High Altitude Pulmonary Oedema (HAPE) is caused by fluid collecting in the lungs and can kill quickly common symptoms include:

Trekkers at high altitude in Nepal
When ascending don't rush - go slowly and let your body adapt to high altitude and avoid many of the complications that can occur
  • Trouble breathing
  • Coughing
  • Feeling tired
  • Froth in saliva or spit
  • Blood in saliva or spit
  • Lips, tongue or nails become blue

Treat these symptoms seriously. Is the person having difficulty catching their breath? Are they still breathless even when resting? Can you hear a wet or crackling sound from their chest (listen from their back between the shoulder blades)? If yes to any of these symptoms than take action immediately.

Do not leave a person with HAPE symptoms unattended. Keep them upright. Descend immediately (even in the middle of the night). Give cylinder oxygen or use a pressure bag if available (rarely found on treks in Nepal). Give nifedipine or acetazolomide treatments if available. Descend!!

A person can have AMS, HACE and HAPE all together or separately. Do be aware and take immediate action. Someone's life will depend upon it!

Preventing altitude sickness

Remember altitude sickness can take several or more than one form. Being prepared before you go trekking will help many of these symptoms from manifesting. However they are not a guarantee and you should always be aware of the symptoms and what to do should they arise.

Be prepared for altitude sickness before you go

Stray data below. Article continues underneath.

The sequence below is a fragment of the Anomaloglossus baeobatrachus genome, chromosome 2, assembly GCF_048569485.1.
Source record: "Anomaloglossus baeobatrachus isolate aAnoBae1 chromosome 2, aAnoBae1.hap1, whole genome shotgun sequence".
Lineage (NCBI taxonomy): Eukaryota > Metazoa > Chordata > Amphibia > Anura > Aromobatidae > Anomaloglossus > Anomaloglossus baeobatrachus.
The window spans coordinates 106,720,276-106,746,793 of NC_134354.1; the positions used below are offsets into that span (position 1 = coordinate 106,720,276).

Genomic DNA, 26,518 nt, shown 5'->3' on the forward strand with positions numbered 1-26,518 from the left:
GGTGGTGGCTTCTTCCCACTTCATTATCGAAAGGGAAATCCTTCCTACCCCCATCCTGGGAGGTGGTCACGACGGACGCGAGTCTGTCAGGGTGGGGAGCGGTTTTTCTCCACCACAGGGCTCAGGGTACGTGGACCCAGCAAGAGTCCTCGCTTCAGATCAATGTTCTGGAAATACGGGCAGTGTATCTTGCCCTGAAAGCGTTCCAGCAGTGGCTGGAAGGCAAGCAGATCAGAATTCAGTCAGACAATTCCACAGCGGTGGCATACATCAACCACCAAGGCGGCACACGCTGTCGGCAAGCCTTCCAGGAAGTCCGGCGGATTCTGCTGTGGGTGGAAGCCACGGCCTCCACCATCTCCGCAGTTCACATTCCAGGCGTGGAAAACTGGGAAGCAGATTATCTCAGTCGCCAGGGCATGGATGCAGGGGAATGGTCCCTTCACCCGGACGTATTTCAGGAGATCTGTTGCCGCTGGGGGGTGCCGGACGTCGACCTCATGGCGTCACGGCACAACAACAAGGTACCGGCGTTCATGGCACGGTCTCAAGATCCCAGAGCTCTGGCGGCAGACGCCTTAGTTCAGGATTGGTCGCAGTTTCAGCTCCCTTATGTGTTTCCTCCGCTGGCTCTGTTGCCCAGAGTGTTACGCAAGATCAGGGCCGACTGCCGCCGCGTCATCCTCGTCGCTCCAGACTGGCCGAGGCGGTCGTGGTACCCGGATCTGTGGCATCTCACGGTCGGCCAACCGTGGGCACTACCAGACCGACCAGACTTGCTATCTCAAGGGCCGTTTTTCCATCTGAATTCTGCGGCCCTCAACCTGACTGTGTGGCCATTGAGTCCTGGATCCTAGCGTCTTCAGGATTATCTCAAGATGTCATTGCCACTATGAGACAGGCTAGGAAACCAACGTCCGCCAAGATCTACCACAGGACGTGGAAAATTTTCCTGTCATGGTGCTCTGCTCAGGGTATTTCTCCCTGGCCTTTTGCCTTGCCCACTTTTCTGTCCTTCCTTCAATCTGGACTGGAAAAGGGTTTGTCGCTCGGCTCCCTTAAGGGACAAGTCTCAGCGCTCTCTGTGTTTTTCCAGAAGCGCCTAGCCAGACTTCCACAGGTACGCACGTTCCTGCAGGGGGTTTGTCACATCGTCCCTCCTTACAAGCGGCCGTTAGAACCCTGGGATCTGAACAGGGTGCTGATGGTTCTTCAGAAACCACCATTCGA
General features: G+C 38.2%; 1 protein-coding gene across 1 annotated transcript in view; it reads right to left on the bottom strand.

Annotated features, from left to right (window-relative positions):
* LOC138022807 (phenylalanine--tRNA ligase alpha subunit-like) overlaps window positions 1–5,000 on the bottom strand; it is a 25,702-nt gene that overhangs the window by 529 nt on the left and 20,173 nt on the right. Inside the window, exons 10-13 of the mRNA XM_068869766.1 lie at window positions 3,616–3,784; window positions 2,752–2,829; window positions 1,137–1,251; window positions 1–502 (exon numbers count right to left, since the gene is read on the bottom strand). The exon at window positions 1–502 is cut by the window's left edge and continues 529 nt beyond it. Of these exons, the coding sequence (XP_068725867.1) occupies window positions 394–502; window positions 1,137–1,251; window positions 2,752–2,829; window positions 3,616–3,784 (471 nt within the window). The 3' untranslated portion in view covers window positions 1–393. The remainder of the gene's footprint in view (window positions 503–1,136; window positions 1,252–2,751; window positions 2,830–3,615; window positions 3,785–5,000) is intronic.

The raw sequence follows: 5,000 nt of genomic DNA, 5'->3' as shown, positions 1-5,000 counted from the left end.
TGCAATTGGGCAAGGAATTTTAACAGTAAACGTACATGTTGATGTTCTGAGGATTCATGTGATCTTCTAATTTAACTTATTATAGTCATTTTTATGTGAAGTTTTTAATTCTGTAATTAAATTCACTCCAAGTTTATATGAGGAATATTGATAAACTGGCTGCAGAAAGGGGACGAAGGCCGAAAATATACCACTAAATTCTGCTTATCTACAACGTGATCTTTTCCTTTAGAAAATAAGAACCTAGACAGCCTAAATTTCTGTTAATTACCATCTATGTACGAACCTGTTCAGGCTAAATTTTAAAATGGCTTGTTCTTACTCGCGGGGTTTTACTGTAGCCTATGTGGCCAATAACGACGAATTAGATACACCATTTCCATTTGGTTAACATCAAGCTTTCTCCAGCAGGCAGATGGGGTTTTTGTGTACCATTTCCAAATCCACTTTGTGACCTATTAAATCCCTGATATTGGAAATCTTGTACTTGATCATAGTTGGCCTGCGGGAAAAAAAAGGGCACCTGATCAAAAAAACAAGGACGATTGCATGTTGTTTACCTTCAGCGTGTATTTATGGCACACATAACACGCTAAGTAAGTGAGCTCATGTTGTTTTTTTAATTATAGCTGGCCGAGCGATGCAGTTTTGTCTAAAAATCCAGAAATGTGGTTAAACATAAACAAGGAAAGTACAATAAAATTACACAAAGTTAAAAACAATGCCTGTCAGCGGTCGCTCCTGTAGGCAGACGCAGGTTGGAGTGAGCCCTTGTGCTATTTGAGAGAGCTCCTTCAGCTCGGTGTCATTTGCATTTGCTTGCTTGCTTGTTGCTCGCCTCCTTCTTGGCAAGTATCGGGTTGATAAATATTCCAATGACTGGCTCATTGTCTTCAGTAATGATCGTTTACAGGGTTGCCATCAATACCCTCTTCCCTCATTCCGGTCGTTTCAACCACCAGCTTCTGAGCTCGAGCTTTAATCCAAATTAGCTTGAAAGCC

Do have a full medical check-up 6 months before embarking on a trek. Be sure to consult with a qualified medical practitioner about your individual needs when at altitude. Purchase any recommended medicines from a pharmacy your doctor recommends.

If traveling with children be sure to take them to a doctor and remember to adjust emergency treatment medicine for their body size.

Learn the symptoms of AMS, HACE & HAPE. Get fit before you travel at altitude.

Reproductive organs & pregnancy at high altitude

If you have heavy periods consult with your physician about iron supplements due to altitudes effect on red blood cells which carry iron.

There might be an increase of blood clots due to some contraceptive pills. Please consult with your physician if taking contraceptive measures.

Trekking at high altitude when pregnant is not recommended.

Pre-existing medical conditions at high altitude

If you have a pre-existing medical condition or are currently taking any medicine you should consult with your physician about trekking at high altitude. They will advise you in any side effects or alternative treatments you may need to take.

Contact lens wearers might consider changing to glasses during high altitude treks. Reasons would include excess dust, grit and possible unsanitary conditions that may effect contact lenses. Prescription glasses and or goggles can be produced.

Laser eye surgery patients may suffer from blurred vision at high altitude. It is not recommended to trek at high altitude if you've recently had laser treatment for your eyes.

Arthritis and joint pain can be aggravated by high altitude. This is particularly true for the knees, hips and shoulder areas.

Seek qualified medical advice about trekking in high altitude long before your departure date!

Minimize some of the effects of AMS by planning beforehand

Do not cut days from a trek for the sake of your budget.